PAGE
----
Lifton, who pioneered the use of genomics to identify the basis for diseases, is recognized for a lifetime of contributions in science and mentorship.

How a narrow-spectrum antibiotic takes aim at C. diff

A new study reveals how the drug fidaxomicin selectively targets a dangerous pathogen without causing harm to beneficial bacteria. The findings could inform the development of new narrow-spectrum antibiotics for treating other types of infection.

The human genome is, at long last, complete

Even after 20 years of upgrades, eight percent of the human genome was still left unsequenced and unstudied. Until now.

The Board of Trustees has eight new members

With a breadth and depth of experience across academia, the pharmaceutical industry, technology, healthcare, and the financial sector, this latest cohort of trustees brings new skill sets and perspectives to the community.

How bacteria "self-vaccinate" against viral invaders

In studying how bacteria respond to viral infection, scientists are learning that their defense strategies cooperate in ways reminiscent of the elaborate immune systems of animals.

Social psychologist Jennifer L. Eberhardt to be awarded the 2022 Lewis Thomas Prize

The author of Biased: Uncovering the Hidden Prejudice That Shapes What We See, Think, and Do will be presented with Rockefeller’s prestigious science writing award on April 7.

Rockefeller president Richard P. Lifton releases statement on Russian invasion of Ukraine

In response to the Russian invasion of Ukraine on February 24, 2022, Rockefeller University President Richard P. Lifton today released the following statement: The Rockefeller University is a vibrant, international community. Our scientists, students, and staff come from all over the world, inclu...

Rockefeller Nobelists co-sign open letter condemning Ukraine invasion

Read the letter signed by 168 Nobel Prize winners, including five Rockefeller scientists.

Stavros Niarchos Foundation–David Rockefeller River Campus receives LEED gold certification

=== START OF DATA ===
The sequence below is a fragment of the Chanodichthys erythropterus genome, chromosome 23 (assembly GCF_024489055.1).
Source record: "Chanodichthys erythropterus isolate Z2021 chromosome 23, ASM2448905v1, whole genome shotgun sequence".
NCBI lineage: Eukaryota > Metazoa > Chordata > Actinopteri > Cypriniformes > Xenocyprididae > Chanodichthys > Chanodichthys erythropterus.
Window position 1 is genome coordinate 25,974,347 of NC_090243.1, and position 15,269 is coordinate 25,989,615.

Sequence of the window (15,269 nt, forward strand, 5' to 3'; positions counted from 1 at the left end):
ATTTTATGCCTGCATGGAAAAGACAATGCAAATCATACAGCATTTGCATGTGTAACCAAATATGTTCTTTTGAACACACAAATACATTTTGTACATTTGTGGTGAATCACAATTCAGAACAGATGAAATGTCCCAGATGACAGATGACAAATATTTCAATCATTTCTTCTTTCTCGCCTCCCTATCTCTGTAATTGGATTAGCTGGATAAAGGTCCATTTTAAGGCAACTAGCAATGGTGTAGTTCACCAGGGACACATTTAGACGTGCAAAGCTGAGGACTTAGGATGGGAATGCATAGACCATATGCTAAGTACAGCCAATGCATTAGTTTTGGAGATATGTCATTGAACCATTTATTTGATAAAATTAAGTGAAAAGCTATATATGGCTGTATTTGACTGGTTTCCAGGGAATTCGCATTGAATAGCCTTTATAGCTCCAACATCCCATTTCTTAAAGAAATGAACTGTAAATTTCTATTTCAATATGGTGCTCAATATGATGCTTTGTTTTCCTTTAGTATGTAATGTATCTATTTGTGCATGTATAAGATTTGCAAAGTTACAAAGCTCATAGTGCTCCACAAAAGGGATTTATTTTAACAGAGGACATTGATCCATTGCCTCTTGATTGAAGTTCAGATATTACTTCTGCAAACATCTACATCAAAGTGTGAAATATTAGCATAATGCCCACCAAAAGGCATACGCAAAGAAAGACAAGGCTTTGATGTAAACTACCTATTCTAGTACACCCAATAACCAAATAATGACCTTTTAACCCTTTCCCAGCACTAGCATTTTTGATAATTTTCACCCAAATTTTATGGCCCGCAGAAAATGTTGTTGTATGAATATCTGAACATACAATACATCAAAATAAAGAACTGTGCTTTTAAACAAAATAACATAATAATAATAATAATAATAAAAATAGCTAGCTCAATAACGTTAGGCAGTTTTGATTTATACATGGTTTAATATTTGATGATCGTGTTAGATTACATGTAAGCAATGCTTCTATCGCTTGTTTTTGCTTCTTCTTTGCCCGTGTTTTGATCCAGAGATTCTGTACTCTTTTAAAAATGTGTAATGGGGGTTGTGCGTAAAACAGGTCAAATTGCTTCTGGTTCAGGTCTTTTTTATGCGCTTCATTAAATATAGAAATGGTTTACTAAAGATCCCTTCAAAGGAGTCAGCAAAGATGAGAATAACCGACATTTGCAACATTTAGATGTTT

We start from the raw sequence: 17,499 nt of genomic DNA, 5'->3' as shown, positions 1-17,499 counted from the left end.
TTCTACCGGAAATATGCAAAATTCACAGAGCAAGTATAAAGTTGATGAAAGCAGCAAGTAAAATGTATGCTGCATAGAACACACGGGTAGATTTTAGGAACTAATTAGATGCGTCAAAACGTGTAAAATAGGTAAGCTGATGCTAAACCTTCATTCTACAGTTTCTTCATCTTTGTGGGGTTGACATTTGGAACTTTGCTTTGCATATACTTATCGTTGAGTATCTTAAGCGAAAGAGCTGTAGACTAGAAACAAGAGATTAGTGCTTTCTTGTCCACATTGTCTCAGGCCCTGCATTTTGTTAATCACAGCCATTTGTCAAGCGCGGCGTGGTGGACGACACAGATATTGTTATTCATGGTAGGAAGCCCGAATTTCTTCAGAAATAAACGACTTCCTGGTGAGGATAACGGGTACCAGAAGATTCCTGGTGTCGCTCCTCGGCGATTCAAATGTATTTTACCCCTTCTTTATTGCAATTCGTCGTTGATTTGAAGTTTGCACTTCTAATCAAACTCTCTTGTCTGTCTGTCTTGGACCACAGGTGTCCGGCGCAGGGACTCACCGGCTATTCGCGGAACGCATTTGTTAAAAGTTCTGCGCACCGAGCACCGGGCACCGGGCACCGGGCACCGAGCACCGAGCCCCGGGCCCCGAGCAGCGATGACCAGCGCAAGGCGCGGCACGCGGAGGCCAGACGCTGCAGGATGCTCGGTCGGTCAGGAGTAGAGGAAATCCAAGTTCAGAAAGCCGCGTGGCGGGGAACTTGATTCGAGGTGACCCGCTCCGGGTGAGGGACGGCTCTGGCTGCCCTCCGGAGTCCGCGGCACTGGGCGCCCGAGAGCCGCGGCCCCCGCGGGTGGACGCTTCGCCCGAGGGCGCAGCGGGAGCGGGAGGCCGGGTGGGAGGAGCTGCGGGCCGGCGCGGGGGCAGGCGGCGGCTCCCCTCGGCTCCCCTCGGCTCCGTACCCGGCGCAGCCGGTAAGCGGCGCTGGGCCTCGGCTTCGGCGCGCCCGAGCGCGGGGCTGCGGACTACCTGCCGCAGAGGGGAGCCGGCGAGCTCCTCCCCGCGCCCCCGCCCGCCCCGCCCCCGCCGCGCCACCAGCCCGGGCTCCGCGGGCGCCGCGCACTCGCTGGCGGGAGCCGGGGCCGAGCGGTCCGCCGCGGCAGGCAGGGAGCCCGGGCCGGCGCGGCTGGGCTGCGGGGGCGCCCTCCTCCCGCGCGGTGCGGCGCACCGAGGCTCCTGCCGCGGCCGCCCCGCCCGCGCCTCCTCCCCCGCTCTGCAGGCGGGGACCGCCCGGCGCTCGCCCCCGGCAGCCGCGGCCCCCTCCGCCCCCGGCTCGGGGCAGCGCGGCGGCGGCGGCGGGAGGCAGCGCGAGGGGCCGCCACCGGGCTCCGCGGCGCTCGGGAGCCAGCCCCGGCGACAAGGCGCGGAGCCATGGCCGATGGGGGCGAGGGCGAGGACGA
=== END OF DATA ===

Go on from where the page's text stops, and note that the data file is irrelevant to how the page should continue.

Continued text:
One of only a handful of laboratory settings in New York City to receive the designation, the new river campus is recognized for its numerous energy efficient features.

Scientists discover new mechanism involved in learning and memory

FMRP, a protein whose loss causes intellectual disability, may regulate a neuron's synaptic response by establishing a feedback loop between the cell's nucleus and its faraway dendrites.

Insights into a cystic fibrosis treatment may herald a novel class of drugs 

Protein folding diseases, from Alzheimer's to Gaucher's, may one day be treated by a unique class of protein corrector molecules that are already helping manage cystic fibrosis.  

IT upgrades bolster university’s defenses against cybercriminals

Rockefeller’s Information Security team has implemented one of the most substantial upgrades in its history. As backend protections are strengthened, community members also have a critical role to play.

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New comprehensive map of the portal to the cell’s nucleus

The findings, which may have implications for a wide range of human diseases, suggest that nuclear pore complexes vary in structure and function even within a single nucleus.

A novel compound might defeat multidrug-resistant bacteria common in hospitals

Increasingly, hospitalized patients contract infections that evade current antibiotics including colistin, long used as a last treatment option. The discovery of a new colistin variant might make it possible to outmaneuver these pathogens.

Ashton Murray is named chief diversity officer

Murray will become Rockefeller’s inaugural chief diversity officer and vice president for diversity, equity, and inclusion on January 10.

Waddling water bears, grandmother neurons, and other memorable science stories of 2021

This year's scientific endeavors included multiple attacks on SARS-CoV-2—and a lot more. Here are the most memorable science stories to come out of Rockefeller labs in 2021, from the benefits of brown fat to the pitfalls of modern IVF screening techniques.